There is plenty of room here for a much larger station with a much greater capacity for serving trains than at New Street. Such a new station could be served, both by the ‘bursting its seams’ line from Euston, and the line from Marylebone or Paddington, which still has surplus capacity. In the future the railway line from Birmingham Snow Hill to Wolverhampton Low Level could be restored, relieving the pressure still further.

Now comes the stroke of genius! Much of the GWR line into Birmingham is four track or more – two fast tracks, two slow tracks and various goods loops and sidings. If HS2 is constructed, its ‘Birmingham branch’ will have to penetrate the Birmingham suburbs somehow. What better way, than alongside the old GWR route. Moreover, if HS2 is constructed along the route of the old Great Central main line, then this route actually had a branch which connected with the GWR line. So the new station would be in the right place and have the spare capacity to serve HS2’s Birmingham branch as well!

We would like to claim the credit for all this creative thinking, but although using the former GCR main line for HS2 has been one of our on-going campaigns, the proposals for a Grand Central station in Birmingham are the work of Arup.

And how has the Department for Transport and Network Rail responded to Arup’s visionary proposal? Why, they’ve come up with a £ 600m plan of their own to redevelop New Street at its existing location which will not add a single train to the station’s existing capacity, but will have plenty more room for shops in the concourse. At least it will give frustrated passengers something better to do than milling round aimlessly in the concourse when waiting for their delayed trains.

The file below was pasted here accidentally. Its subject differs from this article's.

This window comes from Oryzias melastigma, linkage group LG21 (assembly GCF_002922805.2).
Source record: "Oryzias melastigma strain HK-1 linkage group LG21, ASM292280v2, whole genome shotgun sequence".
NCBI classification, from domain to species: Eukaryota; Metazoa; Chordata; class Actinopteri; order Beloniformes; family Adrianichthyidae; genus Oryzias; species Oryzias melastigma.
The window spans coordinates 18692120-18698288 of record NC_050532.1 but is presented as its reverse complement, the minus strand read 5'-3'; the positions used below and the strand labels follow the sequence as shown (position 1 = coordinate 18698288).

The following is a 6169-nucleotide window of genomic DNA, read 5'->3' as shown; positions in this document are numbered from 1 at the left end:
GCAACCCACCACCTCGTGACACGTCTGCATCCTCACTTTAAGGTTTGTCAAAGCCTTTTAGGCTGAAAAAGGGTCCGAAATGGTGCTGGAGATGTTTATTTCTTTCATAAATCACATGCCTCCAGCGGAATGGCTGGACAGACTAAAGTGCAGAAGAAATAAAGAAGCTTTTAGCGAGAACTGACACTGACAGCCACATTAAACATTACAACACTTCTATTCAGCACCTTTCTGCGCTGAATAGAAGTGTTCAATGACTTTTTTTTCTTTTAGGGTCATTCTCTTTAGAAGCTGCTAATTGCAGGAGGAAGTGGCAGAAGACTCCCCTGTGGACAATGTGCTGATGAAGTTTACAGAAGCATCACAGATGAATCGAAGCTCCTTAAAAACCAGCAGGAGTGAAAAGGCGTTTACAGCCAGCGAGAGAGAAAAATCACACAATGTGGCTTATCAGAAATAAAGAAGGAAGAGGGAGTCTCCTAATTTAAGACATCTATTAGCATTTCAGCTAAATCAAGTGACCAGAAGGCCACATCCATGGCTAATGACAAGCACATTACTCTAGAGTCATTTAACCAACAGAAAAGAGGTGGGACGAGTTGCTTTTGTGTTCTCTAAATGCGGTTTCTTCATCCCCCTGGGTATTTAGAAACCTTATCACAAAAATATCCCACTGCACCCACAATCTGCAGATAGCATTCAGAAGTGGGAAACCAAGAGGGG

I suppose it’s no good thinking that Ruth Kelly’s successor might reconsider the decision?

On the shed

Monday, 16 June 2008

London Midland & Scottish Railway Publicity Film, Part 1

As long-time readers of BTWT will know, we love the old railway corporate identity films. So grab a crate or two of beer, turn up the volume and sit well back from the screen.

London Midland & Scottish Railway Publicity Film, Part 2

Oxenholme then and now

Tuesday, 18 March 2008

(Clicking on the above image links to the original on Wikipedia and the details of licensing.)

I was going to return to Poland today, but I’ve just come across two picture of Oxenholme Station which I thought UK readers and ex pats might find of interest. Oxenholme is the junction where the Windermere branch leaves the West Coast main line.

The first picture is modern photograph by Rob500. The second is a a painting by Peter Owen Jones depicting the station at the peak of the LMS in the 1930s. What is amazing is how little has changed. Yes, the station canopy and overall roof over the bay platform are now clad in ugly plastic covered steel sheet and the overhead catenary is prominent in the modern picture. But the station has survived intact, without being cut down to a bus shelter and the Windermere branch trains still run from their own platform. It shows how more of the UK’s railways could have loked and survived if HM government had not been seduced by the road lobby.

Those who read the Swallows and Amazons books as children may already know that Oxenholme is the model for Arthur Ransome’s station, Strickland Junction in the sixth book in the S&A series – Pigeon Post.

Peter Owen Jones prints

(Clicking on this picture leads to an on-line gallery showing-casing the work of Peter Owen Jones, including paintings of trams and vintage railway scenes.)